That's how I feel about tunnels under water. I can't help but think about the walls caving in and an Ocean's worth of water flooding the tunnel system. Like disaster movie shit.


I feel the same way in the tunnels that go out to Logan Airport as they are underwater as well. I was more referring to the fact that a ceiling tile actually feel and killed someone a couple years after the big dig was completed.


That's the exact tunnel I'm talking about lol




> The Central Artery/Tunnel Project (CA/T), commonly known as the Big Dig, was a megaproject in Boston that rerouted the Central Artery of Interstate 93 (I-93), the chief highway through the heart of the city, into the 1.5-mile (2.4 km) tunnel named the Thomas P. O’Neill Jr. Tunnel. The project also included the construction of the Ted Williams Tunnel (extending I-90 to Logan International Airport), the Leonard P. Zakim Bunker Hill Memorial Bridge over the Charles River, and the Rose Kennedy Greenway in the space vacated by the previous I-93 elevated roadway. Initially, the plan was also to include a rail connection between Boston’s two major train terminals. Planning began in 1982; the construction work was carried out between 1991 and 2006; and the project concluded on December 31, 2007, when the partnership between the program manager and the Massachusetts Turnpike Authority ended. * [Big Dig](https://en.wikipedia.org/wiki/Big_Dig) at the English Wikipedia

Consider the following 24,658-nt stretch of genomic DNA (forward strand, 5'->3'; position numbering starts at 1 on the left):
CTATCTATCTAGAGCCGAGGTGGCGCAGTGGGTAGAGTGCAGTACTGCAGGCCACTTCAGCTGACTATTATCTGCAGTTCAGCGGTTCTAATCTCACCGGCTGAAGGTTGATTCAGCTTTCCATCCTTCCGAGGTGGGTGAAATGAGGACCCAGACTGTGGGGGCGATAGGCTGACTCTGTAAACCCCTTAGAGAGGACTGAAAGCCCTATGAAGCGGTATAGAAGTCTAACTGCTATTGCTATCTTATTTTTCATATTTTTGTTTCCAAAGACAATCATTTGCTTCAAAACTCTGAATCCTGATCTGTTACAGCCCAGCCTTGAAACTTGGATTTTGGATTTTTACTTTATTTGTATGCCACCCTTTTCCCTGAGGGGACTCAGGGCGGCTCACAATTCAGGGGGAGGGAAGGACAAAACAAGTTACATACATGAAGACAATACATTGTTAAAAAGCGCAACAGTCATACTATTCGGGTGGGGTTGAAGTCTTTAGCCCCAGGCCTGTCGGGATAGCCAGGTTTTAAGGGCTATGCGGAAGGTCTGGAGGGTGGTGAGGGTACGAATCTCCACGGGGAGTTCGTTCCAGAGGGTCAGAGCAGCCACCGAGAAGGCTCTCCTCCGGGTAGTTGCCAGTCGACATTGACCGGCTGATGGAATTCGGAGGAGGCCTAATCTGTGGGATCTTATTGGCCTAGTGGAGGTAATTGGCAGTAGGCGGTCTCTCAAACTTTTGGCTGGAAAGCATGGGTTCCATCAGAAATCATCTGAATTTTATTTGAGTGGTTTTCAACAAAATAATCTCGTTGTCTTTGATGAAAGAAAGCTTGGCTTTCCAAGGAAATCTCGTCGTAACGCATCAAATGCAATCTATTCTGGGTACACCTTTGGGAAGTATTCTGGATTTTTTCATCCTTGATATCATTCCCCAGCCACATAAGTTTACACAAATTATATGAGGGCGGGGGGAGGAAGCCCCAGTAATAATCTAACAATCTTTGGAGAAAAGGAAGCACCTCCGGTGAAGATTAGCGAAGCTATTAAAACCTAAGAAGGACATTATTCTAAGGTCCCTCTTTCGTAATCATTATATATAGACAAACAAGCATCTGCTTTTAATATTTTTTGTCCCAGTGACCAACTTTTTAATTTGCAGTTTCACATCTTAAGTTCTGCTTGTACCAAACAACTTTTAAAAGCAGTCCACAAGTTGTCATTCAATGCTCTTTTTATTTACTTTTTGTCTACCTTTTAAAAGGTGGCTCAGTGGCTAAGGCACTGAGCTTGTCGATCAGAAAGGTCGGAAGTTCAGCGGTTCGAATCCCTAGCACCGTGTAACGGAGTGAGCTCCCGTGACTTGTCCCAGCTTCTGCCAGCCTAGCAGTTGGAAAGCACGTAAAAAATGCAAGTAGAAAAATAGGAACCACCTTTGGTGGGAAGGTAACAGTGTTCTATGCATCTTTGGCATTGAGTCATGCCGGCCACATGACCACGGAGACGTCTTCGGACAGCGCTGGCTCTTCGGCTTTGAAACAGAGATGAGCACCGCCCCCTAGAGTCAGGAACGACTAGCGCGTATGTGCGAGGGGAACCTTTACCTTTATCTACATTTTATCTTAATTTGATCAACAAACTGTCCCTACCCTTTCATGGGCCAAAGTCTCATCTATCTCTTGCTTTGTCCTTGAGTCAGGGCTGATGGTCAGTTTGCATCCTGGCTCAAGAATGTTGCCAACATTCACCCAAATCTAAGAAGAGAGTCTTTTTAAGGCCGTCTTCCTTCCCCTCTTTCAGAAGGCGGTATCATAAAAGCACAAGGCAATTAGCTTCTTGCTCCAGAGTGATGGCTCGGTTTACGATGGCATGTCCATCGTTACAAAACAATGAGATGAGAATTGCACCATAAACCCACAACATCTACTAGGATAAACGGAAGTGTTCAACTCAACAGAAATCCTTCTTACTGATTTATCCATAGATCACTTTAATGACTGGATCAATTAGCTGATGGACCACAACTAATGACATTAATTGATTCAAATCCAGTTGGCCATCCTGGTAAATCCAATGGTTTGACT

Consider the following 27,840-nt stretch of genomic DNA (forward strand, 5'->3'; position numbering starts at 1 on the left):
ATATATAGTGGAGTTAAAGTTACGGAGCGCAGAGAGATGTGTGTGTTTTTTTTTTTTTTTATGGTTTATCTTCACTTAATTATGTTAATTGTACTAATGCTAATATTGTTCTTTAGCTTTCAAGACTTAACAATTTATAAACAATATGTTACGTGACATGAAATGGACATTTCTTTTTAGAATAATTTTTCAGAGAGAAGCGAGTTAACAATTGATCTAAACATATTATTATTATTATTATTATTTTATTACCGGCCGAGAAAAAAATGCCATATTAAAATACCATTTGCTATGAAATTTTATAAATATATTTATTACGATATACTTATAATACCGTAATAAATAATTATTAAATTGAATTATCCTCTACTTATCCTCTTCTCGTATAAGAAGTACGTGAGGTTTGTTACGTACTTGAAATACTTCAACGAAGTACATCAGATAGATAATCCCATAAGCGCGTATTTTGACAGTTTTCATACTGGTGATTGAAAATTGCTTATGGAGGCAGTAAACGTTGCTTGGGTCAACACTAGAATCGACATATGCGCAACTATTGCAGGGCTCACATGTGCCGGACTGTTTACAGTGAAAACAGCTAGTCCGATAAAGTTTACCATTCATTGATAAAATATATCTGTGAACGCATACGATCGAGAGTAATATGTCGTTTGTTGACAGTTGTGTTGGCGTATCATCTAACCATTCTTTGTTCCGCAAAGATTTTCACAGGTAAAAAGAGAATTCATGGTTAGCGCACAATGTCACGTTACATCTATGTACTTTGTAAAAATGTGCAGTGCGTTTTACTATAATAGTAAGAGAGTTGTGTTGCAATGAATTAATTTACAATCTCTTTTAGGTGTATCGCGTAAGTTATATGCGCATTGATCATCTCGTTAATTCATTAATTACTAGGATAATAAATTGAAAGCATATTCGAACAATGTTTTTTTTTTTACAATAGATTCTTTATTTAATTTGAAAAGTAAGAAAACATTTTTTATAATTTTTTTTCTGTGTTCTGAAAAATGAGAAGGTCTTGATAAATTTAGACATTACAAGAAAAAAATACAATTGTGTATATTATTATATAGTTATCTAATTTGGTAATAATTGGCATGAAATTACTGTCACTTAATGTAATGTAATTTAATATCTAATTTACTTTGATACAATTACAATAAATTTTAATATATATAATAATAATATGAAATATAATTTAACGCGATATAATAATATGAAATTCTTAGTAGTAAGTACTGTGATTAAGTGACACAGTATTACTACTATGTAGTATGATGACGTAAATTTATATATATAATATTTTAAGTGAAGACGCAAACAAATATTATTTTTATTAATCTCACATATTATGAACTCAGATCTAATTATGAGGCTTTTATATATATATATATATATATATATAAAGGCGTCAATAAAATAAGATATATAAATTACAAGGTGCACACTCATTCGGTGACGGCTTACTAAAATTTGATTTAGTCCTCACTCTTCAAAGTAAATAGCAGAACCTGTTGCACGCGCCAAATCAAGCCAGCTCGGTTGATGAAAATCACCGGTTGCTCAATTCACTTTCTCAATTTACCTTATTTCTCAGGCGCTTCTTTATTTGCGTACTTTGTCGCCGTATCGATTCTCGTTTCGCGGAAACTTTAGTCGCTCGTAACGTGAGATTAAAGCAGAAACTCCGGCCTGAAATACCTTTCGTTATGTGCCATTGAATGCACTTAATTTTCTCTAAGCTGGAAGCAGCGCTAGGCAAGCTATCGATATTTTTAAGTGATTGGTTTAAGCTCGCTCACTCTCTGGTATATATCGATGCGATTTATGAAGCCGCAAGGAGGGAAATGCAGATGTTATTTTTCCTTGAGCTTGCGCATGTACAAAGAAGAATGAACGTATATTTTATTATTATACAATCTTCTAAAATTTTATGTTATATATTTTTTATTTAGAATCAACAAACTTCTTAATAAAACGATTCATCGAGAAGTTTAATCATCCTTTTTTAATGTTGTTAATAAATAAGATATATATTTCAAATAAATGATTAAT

As someone who's lived in Boston for the last 11 years, the Zakim is a beautiful bridge. The design, the lights on the bridge that change color depending on what's happening in the city (bit sports team wins, holidays, etc). Really wish there was a North Station/South Station connector, though.


And they still never connected north and south station lol.


I always loved how they named a mission in fallout 4 after this, even better it involved a bunch of tunnels.


That’s actually really beautiful.